The aftershocks of Ward Evans are echoing around the industry, but corporate collapses will continue despite the mountain of red tape, says John Jackson
How financially secure are insurance companies - are brokers sitting on potential time-bombs of trading with insurers who may well go bust in the near future?
Conversely, just how safe are broking firms? Is everybody eyeing each other up warily? More to the point, who is next for the shock announcement?
This question of solvency is now echoing round the industry as the catalogue of disasters grows from the collapse of insurer Independent to the demise of broker Ward Evans.
What is ironic is that fears over solvency come at a time when premiums have been going through the roof. Surely, in such circumstances, companies should be more secure?
Even the European Commission is getting in on the act, castigating the government over allegations of failing to implement European insurance directives relating to Lloyd's.
However, full marks to Lloyd's chairman Lord Levene for talking up the Lloyd's Market when he recently addressed Airmic. We need more of this positive thinking - out loud.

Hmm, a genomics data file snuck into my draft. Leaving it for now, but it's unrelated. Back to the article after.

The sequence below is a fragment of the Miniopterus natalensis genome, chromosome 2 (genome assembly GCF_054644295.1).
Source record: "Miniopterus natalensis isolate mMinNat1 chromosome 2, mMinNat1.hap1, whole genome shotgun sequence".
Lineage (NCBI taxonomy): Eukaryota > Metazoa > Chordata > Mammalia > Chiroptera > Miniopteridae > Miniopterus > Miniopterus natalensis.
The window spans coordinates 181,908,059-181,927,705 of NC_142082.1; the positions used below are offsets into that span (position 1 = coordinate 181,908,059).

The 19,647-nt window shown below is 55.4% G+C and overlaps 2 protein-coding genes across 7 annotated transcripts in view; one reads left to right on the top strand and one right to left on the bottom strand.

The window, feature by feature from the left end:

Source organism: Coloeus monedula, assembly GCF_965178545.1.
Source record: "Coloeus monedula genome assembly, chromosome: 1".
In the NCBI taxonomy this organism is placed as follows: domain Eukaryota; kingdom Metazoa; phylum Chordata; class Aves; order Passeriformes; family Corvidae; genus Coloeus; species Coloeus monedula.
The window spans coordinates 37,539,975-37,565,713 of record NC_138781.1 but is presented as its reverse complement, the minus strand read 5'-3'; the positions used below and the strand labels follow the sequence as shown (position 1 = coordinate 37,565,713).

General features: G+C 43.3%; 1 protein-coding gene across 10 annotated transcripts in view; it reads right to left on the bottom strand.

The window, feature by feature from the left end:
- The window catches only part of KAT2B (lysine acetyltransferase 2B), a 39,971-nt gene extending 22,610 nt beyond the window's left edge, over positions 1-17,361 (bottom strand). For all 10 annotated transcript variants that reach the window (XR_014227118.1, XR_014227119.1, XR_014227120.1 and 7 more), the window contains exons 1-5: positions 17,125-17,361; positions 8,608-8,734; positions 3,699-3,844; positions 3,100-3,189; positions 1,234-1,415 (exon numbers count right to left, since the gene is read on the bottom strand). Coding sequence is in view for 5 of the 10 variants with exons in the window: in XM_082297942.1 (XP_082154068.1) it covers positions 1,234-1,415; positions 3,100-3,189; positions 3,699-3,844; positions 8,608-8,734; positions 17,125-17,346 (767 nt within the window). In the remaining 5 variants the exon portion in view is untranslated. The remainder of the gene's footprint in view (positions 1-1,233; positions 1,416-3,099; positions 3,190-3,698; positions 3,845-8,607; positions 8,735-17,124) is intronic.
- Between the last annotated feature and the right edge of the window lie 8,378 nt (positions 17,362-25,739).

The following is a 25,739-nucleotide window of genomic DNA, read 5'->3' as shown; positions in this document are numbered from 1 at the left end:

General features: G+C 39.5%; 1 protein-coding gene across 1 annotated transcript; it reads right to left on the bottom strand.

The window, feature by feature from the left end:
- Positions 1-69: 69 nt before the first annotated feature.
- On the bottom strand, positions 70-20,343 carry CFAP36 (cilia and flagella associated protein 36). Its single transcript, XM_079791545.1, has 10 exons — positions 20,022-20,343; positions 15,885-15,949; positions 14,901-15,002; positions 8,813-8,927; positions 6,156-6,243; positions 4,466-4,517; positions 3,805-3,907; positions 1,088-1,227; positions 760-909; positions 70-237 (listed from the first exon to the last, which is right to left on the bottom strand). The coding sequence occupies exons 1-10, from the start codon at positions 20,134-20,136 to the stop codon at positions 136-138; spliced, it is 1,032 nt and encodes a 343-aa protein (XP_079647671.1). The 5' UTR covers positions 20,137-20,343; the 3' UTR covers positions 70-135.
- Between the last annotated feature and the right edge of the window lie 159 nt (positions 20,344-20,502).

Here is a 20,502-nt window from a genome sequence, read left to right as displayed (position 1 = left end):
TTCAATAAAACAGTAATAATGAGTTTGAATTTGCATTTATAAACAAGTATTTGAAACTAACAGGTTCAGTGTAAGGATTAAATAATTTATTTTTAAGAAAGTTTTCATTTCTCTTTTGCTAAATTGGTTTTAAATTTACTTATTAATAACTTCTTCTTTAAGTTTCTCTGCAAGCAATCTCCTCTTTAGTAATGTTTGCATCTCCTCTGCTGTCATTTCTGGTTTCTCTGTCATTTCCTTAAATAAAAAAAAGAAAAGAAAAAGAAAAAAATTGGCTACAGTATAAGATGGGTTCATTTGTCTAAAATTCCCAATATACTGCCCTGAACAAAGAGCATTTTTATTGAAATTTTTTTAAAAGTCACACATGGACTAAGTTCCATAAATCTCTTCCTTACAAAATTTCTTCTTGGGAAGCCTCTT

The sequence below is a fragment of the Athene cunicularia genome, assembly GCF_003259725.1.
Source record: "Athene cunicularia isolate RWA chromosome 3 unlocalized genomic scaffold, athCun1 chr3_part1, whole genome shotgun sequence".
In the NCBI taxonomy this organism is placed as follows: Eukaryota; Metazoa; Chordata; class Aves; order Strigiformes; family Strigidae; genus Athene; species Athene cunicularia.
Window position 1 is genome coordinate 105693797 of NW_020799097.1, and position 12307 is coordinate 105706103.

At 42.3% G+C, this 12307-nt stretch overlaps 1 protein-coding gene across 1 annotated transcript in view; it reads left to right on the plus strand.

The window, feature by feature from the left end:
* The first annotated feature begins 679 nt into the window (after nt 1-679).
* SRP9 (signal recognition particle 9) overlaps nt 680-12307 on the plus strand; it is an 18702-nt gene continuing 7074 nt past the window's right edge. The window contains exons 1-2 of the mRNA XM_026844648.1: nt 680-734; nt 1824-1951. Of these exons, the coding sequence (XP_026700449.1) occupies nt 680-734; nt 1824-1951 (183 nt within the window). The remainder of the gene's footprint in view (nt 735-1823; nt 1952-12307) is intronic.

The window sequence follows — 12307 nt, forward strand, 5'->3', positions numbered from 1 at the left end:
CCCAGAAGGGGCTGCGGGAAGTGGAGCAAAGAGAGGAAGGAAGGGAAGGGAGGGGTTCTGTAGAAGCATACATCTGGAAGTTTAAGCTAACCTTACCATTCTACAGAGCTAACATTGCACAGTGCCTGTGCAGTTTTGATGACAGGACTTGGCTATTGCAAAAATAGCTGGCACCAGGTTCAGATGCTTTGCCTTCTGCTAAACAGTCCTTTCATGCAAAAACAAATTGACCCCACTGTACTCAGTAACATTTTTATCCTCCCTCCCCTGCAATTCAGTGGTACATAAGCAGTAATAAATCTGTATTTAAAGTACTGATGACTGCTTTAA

The solvency problems have also come about despite ever-increasing EU and UK government regulation of company directors and business ethics.
The recent Higgs report on the role of non-executive directors is only the latest in this avalanche of attempts to make commercial life more secure.
So far this red tape has not been notable by its success.
Unfortunately, fewer players mean less choice. That, in turn, leaves brokers and insurers more exposed to the elements. It may mean fewer crashes, but unfortunately it will also mean bigger collapses.
Whatever the merits of FSA regulation, it has not stopped the rot. The FSA did not stop Independent, Equitable Life et al. It is unlikely it would have prevented Ward Evans.
The revelation by outgoing FSA chairman Sir Howard Davies that life insurers had sold between £20bn and £25bn of shares in the past 18 months to retain solvency is a worrying statistic. Some of those life offices are also general insurers.
The FSA largely seems to be there to shut the door after the insolvent horse has bolted. Moreover, all these collapses have come about despite rapid consolidation of the market, in which it was claimed that insurers and brokers would be stronger as weaker competitors exited the market.
In addition, there is the current London stock market gloom - but what a good time to buy insurance company shares.
However, while the solvency problem persists, underwriters are going to be under even stricter orders on the business they can accept.
More commercial firms will become uninsurable, as will many more private individuals. After all, if insurers and brokers themselves are seen as possible risks, why should their clients be regarded as more secure?
Do you agree that the insolvency problem cannot be resolved by regulation? Email your views to email@example.com